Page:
The migration of constitutional ideas is characteristic for the legal integration within the European Union. EU law and domestic law are closely intertwined, enabling permeability between the participating legal orders. This allows for constitutional ideas to migrate between these orders. A prominent examples is the jurisprudence of the domestic constitutional courts establishing limits to the integration process in the form of “constitutional identity”. The identity language has been taken up by an increasing number of member states and transplanted into their respective constitutional and political setting. Whereas this process reinforces legal integration by “harmonizing” constitutional approaches to the interplay between EU law and domestic law, the “transplantational” dimension of this process also comes with challenges: e.g. the variety of understandings of what constitutional identity means in a specific legal order and the purposes this language is used (or misused) for.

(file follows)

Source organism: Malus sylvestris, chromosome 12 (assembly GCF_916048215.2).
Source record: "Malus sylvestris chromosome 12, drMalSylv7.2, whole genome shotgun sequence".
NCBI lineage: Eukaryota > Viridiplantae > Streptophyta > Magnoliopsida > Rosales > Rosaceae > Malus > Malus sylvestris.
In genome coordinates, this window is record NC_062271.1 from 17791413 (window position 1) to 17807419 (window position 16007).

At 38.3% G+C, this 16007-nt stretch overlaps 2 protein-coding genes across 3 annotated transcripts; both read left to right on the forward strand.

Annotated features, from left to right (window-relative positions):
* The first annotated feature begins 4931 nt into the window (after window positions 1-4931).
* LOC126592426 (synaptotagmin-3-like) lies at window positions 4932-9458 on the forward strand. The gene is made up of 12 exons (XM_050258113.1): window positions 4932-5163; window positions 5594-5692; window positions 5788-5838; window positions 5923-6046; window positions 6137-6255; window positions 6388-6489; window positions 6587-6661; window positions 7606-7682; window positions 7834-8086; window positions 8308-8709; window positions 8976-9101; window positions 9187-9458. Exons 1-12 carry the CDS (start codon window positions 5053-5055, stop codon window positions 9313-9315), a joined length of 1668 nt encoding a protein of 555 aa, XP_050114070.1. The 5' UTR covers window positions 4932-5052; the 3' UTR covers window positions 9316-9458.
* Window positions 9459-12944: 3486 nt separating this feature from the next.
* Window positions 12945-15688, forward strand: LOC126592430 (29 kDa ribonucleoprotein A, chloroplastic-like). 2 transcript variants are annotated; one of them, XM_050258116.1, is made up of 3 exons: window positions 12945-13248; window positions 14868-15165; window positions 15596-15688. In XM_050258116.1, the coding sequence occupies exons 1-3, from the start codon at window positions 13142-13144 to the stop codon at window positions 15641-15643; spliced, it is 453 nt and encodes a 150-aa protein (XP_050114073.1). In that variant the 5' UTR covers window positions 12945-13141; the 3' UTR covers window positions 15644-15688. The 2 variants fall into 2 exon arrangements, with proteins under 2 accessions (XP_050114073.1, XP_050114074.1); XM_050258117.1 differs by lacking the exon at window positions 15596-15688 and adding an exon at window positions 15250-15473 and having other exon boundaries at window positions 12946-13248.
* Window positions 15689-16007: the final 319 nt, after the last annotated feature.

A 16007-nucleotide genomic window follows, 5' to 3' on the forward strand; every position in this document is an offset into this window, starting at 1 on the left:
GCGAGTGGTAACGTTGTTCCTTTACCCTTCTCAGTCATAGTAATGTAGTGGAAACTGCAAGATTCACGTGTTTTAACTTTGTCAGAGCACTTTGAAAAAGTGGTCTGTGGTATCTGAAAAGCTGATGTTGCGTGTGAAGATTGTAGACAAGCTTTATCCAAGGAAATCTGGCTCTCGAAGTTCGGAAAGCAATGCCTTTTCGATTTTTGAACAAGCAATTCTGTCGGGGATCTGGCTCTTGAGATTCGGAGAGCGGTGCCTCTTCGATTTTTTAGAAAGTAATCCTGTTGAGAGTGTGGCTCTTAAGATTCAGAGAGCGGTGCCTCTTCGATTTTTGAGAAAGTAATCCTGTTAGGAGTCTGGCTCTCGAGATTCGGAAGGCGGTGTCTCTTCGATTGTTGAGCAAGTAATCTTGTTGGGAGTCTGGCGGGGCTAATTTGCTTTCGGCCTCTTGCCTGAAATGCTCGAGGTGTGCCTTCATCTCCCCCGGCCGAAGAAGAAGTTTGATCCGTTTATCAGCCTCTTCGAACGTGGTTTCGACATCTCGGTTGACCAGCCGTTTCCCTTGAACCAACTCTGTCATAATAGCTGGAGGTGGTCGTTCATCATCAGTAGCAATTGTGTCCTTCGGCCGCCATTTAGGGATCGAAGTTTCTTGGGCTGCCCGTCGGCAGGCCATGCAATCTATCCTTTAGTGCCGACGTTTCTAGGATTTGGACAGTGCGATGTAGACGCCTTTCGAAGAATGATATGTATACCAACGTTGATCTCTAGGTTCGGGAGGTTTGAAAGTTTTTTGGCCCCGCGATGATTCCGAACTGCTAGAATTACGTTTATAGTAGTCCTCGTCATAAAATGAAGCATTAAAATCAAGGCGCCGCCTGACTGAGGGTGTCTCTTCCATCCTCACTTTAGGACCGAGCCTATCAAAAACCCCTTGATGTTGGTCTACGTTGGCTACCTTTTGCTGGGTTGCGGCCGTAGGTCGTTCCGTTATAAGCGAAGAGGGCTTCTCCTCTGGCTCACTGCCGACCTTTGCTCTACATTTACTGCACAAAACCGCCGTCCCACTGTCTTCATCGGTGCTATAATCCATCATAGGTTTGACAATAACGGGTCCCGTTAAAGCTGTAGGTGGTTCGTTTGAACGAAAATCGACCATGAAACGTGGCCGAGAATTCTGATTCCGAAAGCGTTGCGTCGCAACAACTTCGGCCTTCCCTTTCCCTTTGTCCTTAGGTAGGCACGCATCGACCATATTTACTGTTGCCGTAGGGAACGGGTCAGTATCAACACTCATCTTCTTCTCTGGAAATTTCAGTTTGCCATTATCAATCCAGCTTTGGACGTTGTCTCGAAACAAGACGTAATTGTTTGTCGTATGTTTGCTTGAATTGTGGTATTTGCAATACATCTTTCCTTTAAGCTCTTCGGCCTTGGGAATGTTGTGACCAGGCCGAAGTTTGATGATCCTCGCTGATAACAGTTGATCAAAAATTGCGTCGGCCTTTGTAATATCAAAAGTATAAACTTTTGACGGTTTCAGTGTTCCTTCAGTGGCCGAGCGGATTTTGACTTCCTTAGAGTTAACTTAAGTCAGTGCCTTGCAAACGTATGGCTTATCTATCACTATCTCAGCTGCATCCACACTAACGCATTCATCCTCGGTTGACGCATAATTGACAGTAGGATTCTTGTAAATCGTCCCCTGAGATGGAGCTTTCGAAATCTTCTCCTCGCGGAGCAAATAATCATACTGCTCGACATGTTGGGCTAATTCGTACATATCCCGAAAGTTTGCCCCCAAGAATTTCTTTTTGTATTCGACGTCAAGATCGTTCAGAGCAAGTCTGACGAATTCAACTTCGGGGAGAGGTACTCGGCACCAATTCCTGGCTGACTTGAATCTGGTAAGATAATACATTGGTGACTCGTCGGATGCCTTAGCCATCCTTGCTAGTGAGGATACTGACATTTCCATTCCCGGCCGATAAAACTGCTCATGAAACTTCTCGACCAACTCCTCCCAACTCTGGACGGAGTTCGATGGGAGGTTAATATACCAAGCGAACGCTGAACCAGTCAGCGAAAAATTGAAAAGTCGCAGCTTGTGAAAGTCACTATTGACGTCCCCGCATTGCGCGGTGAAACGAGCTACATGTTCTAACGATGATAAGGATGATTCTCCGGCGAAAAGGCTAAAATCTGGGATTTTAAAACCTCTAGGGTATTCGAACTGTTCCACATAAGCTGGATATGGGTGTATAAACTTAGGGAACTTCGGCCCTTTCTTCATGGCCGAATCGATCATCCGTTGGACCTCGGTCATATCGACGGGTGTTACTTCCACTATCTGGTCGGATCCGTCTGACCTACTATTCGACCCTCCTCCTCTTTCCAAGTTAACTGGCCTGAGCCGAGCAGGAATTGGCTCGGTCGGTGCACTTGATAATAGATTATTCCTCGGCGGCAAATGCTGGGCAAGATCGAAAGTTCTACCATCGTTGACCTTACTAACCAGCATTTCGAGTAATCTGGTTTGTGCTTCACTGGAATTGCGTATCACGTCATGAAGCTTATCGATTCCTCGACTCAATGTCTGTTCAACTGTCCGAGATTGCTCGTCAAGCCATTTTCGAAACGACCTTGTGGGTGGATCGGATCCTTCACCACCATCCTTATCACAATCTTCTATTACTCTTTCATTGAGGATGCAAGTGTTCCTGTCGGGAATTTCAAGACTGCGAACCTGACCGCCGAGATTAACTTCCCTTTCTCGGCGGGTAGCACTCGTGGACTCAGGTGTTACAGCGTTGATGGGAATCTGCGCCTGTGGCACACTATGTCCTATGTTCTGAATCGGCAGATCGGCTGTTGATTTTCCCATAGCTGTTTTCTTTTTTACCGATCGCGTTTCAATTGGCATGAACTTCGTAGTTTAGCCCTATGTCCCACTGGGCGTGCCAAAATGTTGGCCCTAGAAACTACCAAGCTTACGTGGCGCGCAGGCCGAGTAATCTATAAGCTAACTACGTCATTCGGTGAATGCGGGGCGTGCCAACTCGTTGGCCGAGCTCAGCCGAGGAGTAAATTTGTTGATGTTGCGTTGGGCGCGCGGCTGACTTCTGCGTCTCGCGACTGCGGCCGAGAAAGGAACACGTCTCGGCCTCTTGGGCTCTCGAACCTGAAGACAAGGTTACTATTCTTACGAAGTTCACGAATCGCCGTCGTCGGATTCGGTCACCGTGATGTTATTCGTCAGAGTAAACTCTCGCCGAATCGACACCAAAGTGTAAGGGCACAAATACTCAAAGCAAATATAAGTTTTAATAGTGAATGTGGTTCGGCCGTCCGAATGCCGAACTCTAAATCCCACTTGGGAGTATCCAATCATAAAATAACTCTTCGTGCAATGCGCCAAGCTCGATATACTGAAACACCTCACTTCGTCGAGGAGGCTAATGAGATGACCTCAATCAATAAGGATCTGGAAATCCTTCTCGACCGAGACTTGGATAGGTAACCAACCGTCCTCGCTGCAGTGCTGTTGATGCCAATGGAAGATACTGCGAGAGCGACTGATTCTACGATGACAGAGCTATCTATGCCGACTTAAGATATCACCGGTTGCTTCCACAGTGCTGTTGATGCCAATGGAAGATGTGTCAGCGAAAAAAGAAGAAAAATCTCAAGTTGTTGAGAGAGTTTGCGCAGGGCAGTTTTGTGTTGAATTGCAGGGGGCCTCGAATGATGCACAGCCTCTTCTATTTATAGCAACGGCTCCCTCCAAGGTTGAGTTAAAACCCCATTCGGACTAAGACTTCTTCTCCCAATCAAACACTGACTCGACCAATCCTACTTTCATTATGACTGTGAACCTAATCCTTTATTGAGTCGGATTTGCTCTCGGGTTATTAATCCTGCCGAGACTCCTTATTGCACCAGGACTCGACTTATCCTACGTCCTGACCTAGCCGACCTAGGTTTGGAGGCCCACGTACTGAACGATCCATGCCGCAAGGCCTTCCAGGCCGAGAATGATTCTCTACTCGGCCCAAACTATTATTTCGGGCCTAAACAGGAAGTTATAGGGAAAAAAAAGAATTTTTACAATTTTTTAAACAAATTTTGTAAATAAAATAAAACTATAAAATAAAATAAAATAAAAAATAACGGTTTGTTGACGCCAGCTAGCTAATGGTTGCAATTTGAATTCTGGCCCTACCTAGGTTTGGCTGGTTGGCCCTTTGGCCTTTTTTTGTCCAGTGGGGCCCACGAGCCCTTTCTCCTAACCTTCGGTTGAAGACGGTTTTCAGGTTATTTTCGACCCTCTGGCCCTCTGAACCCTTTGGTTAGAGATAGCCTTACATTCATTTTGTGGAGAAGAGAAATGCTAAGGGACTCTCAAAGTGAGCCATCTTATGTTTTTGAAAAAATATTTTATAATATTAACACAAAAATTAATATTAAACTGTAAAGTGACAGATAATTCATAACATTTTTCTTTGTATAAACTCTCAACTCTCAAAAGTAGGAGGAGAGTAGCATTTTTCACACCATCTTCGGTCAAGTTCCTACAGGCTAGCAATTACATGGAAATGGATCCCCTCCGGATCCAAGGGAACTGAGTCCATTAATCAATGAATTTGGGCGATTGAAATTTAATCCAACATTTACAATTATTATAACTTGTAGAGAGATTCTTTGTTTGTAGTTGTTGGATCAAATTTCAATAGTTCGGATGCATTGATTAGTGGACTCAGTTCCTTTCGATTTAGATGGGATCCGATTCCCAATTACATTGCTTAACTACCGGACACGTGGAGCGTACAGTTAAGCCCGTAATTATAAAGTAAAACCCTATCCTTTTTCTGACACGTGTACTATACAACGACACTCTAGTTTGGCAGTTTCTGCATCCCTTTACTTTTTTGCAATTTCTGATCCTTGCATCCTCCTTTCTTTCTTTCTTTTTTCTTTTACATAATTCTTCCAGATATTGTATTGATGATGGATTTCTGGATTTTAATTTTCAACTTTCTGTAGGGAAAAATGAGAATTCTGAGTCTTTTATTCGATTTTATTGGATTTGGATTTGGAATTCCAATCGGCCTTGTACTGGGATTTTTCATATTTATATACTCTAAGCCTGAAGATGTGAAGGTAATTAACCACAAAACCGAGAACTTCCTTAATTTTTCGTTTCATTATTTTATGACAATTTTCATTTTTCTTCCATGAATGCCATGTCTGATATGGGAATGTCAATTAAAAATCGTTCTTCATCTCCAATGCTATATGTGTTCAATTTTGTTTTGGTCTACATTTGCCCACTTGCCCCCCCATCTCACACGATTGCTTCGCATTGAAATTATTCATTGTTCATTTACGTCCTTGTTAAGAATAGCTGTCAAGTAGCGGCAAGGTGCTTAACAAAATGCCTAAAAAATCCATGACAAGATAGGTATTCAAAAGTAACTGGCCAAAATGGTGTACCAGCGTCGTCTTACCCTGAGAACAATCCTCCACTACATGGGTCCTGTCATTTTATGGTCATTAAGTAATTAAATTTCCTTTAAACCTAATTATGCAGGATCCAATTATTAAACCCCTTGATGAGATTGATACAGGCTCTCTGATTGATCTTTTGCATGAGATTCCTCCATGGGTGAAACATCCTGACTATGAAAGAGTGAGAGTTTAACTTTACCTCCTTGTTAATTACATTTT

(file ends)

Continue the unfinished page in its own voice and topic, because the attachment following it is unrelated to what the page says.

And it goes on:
We look forward to welcoming you on July 3-5, 2023 for our Annual Conference entitled "Islands and Ocean: Public Law in a Plural World." The conference will take place at the Victoria University of Wellington, in New Zealand.Call For Papers and Panels